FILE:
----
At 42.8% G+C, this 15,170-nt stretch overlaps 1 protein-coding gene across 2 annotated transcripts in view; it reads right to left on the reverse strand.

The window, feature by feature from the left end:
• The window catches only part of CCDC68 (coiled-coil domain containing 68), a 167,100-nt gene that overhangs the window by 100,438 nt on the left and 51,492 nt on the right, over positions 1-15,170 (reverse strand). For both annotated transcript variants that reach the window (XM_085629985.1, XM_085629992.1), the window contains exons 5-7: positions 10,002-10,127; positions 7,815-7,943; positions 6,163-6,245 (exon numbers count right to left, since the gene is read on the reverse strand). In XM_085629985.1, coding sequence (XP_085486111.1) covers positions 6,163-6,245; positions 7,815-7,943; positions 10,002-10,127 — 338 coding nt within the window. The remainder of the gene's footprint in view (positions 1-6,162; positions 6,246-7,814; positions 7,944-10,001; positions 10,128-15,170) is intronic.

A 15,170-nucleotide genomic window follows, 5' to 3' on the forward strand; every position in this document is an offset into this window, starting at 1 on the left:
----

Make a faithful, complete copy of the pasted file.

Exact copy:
At 42.8% G+C, this 15,170-nt stretch overlaps 1 protein-coding gene across 2 annotated transcripts in view; it reads right to left on the reverse strand.

The window, feature by feature from the left end:
• The window catches only part of CCDC68 (coiled-coil domain containing 68), a 167,100-nt gene that overhangs the window by 100,438 nt on the left and 51,492 nt on the right, over positions 1-15,170 (reverse strand). For both annotated transcript variants that reach the window (XM_085629985.1, XM_085629992.1), the window contains exons 5-7: positions 10,002-10,127; positions 7,815-7,943; positions 6,163-6,245 (exon numbers count right to left, since the gene is read on the reverse strand). In XM_085629985.1, coding sequence (XP_085486111.1) covers positions 6,163-6,245; positions 7,815-7,943; positions 10,002-10,127 — 338 coding nt within the window. The remainder of the gene's footprint in view (positions 1-6,162; positions 6,246-7,814; positions 7,944-10,001; positions 10,128-15,170) is intronic.

A 15,170-nucleotide genomic window follows, 5' to 3' on the forward strand; every position in this document is an offset into this window, starting at 1 on the left: